New Law Risks Death Penalty For Zimbabwe Citizens Who Criticize The Government

Two months before the presidential elections, Zimbabwe’s parliament approved legislation prohibiting citizens from criticizing the administration.

On Wednesday, lawmakers approved the so-called Patriotic Bill and sent it to the Senate for consideration. President Emmerson Mnangagwa of Zimbabwe is expected to sign the bill into law.

Zimbabwe is gearing up for elections on August 23, in which the 80-year old Mnangagwa will run for a second term.

The new law makes “willfully injuring the sovereignty and national interest of Zimbabwe” by citizens convening gatherings inside and outside the country and calling for military intervention, overthrow of a constitutional government, economic sanctions, and trade boycotts a violation.

Offenders in Zimbabwe who engage in “unpatriotic conduct” can have their citizenship revoked, be imprisoned for 20 years, and even face the death penalty, despite the fact that the government has not used the death penalty in over two decades. According to civil society organizations, the law will restrict freedom of expression.

According to Zimbabwe Lawyers for Human Rights, once signed by Mnangagwa, the law will outlaw Zimbabweans’ participation in gatherings held in other nations. This will have the “chilling effect” of suppressing Zimbabwean civil-society organizations’ overseas lobbying efforts to promote human-rights protection in Zimbabwe, the group said.

Since taking office in 2017, Mnangagwa has presided over a series of economic errors that have resulted in more than 800% inflation, a collapse in the country’s currency, and the world’s highest interest rates.

In an attempt to address the hyperinflation, the country’s central bank governor John Mangudya announced last year that Zimbabwe will sell gold coins that can be bought using either local or foreign currency, including US dollars.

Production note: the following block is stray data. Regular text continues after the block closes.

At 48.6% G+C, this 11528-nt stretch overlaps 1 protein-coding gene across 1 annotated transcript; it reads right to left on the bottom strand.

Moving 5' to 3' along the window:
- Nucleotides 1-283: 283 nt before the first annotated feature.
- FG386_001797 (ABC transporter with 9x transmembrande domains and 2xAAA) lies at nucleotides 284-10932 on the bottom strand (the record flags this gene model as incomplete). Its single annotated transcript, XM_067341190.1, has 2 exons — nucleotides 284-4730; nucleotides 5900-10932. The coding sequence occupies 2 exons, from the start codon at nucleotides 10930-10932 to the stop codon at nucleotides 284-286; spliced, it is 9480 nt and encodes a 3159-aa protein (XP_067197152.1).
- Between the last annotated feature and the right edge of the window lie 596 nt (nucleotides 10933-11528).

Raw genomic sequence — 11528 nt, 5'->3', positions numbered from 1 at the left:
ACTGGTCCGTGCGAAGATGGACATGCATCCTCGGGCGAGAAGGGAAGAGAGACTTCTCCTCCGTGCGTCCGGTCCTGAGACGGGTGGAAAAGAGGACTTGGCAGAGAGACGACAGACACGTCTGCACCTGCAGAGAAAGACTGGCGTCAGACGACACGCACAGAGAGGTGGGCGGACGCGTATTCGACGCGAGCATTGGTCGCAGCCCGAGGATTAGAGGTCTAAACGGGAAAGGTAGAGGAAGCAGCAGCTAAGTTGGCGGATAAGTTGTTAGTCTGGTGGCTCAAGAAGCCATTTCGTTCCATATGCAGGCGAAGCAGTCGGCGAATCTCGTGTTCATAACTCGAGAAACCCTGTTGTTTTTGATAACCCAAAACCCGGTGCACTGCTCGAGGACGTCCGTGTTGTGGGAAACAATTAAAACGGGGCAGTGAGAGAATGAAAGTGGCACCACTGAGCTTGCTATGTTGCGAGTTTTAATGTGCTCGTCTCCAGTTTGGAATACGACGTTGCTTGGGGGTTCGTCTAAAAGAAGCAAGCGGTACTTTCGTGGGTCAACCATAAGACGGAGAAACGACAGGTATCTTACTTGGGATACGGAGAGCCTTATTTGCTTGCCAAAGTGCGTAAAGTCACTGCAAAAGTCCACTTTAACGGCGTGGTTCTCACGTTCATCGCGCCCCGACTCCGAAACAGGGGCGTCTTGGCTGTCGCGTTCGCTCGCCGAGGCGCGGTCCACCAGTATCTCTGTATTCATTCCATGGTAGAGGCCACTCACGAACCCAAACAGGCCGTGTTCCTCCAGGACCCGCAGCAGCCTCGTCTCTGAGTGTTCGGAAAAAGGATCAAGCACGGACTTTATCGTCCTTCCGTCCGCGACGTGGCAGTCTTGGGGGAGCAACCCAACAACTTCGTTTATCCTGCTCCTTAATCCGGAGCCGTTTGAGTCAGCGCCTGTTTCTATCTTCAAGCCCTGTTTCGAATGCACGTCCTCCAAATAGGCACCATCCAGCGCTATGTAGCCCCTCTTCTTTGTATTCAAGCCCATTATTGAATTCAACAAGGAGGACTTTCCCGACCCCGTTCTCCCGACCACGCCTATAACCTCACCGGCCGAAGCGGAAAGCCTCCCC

The “Mosi-oa-tunya” coin, named after Zimbabwe’s Victoria falls, contains one troy ounce of gold (around 31 grams).

The main opponent for Mnangagwa is 45-year old lawyer and pastor, Nelson Chamisa, the leader of the newly created Citizens Coalition for Change (CCC). The party has said it will restore the rule of law and unlock foreign funding if voted into power.

Chamisa’s party is asking access to and an audit of the voter rolls, as well as access to public media, which it claims will help level the playing field before the polls.

According to political commentators, failing to enact electoral reforms could lead to another contentious election in Zimbabwe.

Information for this briefing was found via the Bloomberg, Al Jazeera, and the sources mentioned. The author has no securities or affiliations related to this organization. Not a recommendation to buy or sell. Always do additional research and consult a professional before purchasing a security. The author holds no licenses.

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